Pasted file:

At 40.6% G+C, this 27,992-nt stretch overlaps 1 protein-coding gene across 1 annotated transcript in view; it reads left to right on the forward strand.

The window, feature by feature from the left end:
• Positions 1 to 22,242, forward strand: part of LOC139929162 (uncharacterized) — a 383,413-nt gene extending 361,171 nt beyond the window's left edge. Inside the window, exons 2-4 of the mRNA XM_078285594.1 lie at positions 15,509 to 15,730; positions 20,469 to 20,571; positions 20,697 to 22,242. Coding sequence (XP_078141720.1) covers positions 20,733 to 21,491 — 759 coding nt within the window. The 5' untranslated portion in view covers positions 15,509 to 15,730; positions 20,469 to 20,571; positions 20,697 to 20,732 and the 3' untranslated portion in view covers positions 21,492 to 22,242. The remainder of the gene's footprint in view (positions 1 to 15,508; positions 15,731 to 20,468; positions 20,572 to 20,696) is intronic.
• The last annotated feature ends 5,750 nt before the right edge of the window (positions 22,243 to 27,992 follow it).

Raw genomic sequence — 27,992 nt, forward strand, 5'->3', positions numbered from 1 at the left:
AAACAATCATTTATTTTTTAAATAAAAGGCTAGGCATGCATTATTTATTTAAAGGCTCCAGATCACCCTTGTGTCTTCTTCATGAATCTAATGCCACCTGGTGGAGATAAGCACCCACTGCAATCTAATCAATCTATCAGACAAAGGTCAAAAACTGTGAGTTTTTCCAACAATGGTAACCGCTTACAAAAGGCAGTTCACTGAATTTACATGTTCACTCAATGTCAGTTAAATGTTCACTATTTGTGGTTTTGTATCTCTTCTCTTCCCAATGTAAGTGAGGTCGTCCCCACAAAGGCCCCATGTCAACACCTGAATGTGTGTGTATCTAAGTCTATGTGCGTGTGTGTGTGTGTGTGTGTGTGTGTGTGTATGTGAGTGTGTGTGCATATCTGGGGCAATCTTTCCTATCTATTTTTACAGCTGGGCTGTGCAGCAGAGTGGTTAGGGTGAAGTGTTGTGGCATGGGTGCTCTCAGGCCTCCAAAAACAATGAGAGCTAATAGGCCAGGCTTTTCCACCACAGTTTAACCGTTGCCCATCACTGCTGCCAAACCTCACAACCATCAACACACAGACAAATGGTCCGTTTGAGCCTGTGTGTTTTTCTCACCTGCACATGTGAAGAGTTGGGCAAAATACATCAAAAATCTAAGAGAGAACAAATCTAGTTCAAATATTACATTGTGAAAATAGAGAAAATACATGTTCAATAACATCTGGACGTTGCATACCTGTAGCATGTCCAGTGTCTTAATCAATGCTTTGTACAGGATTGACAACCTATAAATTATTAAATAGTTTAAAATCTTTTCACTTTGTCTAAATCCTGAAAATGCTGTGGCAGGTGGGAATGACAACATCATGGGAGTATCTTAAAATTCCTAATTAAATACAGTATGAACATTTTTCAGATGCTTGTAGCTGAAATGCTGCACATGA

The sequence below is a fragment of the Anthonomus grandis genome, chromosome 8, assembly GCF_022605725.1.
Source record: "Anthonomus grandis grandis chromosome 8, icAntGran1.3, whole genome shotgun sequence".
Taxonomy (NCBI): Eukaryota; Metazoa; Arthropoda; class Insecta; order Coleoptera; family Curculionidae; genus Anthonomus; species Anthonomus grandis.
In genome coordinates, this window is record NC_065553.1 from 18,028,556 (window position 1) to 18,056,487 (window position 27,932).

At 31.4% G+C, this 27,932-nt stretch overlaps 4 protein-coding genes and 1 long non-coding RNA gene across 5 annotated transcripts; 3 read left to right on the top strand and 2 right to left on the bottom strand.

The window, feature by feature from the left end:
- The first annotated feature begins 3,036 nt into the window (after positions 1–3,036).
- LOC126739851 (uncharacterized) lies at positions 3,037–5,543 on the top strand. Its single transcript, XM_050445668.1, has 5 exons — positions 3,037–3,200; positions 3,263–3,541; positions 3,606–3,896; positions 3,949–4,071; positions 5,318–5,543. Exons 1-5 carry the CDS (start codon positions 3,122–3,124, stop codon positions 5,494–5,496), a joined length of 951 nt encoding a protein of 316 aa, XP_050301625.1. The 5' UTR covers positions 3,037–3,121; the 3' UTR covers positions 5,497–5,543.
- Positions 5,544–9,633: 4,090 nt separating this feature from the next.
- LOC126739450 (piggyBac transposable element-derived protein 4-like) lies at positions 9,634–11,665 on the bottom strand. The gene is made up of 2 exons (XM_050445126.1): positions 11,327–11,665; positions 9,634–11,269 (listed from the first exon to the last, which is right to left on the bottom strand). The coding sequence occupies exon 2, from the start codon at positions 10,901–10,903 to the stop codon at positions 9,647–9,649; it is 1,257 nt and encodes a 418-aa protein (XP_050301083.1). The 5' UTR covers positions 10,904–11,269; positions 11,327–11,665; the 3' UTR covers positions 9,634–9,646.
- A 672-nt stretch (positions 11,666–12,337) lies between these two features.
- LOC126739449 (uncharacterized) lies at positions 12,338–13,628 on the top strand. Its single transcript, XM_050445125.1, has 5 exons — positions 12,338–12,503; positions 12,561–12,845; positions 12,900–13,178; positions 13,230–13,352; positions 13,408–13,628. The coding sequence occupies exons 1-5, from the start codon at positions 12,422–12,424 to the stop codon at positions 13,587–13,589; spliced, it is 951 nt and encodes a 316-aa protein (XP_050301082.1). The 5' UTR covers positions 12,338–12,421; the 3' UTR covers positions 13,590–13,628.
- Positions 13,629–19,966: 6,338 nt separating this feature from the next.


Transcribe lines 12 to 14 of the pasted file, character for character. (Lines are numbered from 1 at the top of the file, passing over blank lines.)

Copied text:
The window, feature by feature from the left end:
- The first annotated feature begins 3,036 nt into the window (after positions 1–3,036).
- LOC126739851 (uncharacterized) lies at positions 3,037–5,543 on the top strand. Its single transcript, XM_050445668.1, has 5 exons — positions 3,037–3,200; positions 3,263–3,541; positions 3,606–3,896; positions 3,949–4,071; positions 5,318–5,543. Exons 1-5 carry the CDS (start codon positions 3,122–3,124, stop codon positions 5,494–5,496), a joined length of 951 nt encoding a protein of 316 aa, XP_050301625.1. The 5' UTR covers positions 3,037–3,121; the 3' UTR covers positions 5,497–5,543.